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About Jesse O. Kurtz

I am committed to fulfilling the promise of Atlantic City. The town would benefit from greater political participation by average citizens. Hopefully, some of the posts herein will encourage you to get more involved in your community. This blog will also feature other topics and subjects beyond Atlantic City. I hope that you will come to love Atlantic City as much, or more than I do.

Discussion

7 thoughts on “Greater AC Chamber Pres. Joseph Kelly Defends Casino Gaming

  1. The Pleasantville Press gladly publishes every little lie about the casino industry and magnifies every misstep so it becomes a disaster. I’m surprised they actually published the truth. Kelly is completely correct and should be commended for standing up to this pissant publication.

    Posted by dave202 | February 6, 2009, 11:06 am
  2. Good News! Atlantic City Casinos are cranking up for a big Holiday Weekend! “If this is any indication on things to come, we’ll be fine the rest of this year” said John Jackson Founder of the Atlantic City Hotel Experts LLC. Occupancy rates are expected to be over 97% citywide, the first time since last summer!

    Posted by Atlantic City Hotel Guy! | February 11, 2009, 10:03 pm
  3. I disagree on some issues. Since the casinos came, every neighborhood in A.C. has declined. Over 200 hundred independently and family owned restaurants were forced out of business due to unfair competition from the casinos. Just about every classic hotel was blown up as well as several other buildings and entire blocks that remain dirty vacant lots to this day. Most of the Atlantic Avenue businesses closed. The middle-class was forced out. All the schools have declined. Crime, homelessness, drug dealing, hookers, etc…more than quadrupled. So other than parts of the Boardwalk and the Walk, how is A.C. better than 30 years ago?

    Posted by chris | February 11, 2009, 10:19 pm
  4. Have you visited AC lately, Chris? There are more stores on Atlantic Ave. than ever. Restaurants, which first couldn’t compete with the casino restaurants, have come back big time. The Inlet has been changed from one huge crime area to a pleasant middle class neighborhood. Venice Park is a delight now. Bungalow Park is flourishing. The “projects” are almost completely gone, except for Stanley Holmes. New homes are going up in all areas of town. Crime is way down. Maybe you should visit AC before spouting your ill-informed garbage.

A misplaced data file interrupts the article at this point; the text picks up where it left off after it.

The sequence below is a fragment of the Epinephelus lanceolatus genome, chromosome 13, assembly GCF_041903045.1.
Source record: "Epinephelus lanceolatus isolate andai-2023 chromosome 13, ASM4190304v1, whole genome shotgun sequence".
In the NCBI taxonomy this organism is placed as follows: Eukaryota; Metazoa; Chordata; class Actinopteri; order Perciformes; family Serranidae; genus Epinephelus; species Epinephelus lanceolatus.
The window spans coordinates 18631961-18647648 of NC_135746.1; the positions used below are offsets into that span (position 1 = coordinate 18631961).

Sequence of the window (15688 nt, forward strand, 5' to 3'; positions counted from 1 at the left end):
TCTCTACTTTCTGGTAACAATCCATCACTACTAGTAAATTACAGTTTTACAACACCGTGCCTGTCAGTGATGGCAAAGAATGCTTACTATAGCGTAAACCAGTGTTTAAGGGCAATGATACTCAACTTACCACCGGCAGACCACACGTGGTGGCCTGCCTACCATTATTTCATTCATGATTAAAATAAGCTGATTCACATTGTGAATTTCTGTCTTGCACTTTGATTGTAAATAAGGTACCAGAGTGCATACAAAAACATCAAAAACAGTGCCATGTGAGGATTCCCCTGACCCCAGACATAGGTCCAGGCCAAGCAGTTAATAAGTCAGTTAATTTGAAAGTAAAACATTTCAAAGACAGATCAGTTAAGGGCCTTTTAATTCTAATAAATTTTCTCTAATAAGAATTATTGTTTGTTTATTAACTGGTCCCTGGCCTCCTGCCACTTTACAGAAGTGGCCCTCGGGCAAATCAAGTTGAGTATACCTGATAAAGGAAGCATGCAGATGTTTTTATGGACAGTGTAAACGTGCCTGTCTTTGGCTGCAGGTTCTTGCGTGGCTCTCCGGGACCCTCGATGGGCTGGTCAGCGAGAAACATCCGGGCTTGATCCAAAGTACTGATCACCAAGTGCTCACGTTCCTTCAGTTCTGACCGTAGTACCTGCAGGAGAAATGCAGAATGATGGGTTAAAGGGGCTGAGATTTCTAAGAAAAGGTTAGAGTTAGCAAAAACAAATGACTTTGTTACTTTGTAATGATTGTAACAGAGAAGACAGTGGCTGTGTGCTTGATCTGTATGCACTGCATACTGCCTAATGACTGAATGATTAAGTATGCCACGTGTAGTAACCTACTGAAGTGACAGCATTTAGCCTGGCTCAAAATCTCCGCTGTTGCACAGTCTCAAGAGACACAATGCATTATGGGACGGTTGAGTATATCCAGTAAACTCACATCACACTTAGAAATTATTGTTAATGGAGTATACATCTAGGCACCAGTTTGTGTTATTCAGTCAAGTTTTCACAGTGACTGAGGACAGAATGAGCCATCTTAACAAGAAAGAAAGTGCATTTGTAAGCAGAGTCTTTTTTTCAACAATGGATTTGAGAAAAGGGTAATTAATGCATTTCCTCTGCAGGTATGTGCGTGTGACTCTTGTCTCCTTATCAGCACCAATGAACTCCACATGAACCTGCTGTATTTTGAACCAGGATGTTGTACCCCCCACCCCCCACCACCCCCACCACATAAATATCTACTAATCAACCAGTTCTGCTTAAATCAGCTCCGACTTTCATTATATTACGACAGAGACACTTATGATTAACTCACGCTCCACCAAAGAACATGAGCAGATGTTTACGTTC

Posted by dave202 | February 13, 2009, 3:48 pm
  5. Yes Dave, I have been to A.C. recently. Atlantic Ave looks nice where its adjacent to the (heavily CRDA subsidized) Walk but most of the rest of Atlantic Ave is a dilapidated mess. Just 2 blocks north of the Walk on Atlantic Ave I was waiting at the cross walk and within 2 minutes 3 different drug dealers approached me selling crack! Yes, the new (heavily subsidized) homes near Gardners Basin look nice, but isn’t that the same area where the lady with the handicapped son has had her home broken into 10 times! LoL. New homes going up all over town? The only new market rate homes going up are at Snug Harbor & the townhomes the Formica Brothers built. Anything else is heavily subsidized ‘affordable housing’. As for the projects being completely gone, are you blind? There are thousands of section 8 folks and projects in just about every neighborhood…not just Stanley Homes.

    Posted by chris | February 13, 2009, 7:34 pm
  6. I live in AC in Venice Park. We have come a long way, community is much nicer and safer now than it has ever been. AC is in more ways better now.

    Posted by Rich | February 14, 2009, 9:03 pm
  7. You can’t convince the naysayers, Rich. Until the streets are paved with gold, they’re going to say it still looks like shit.

    Posted by dave202 | February 27, 2009, 3:16 pm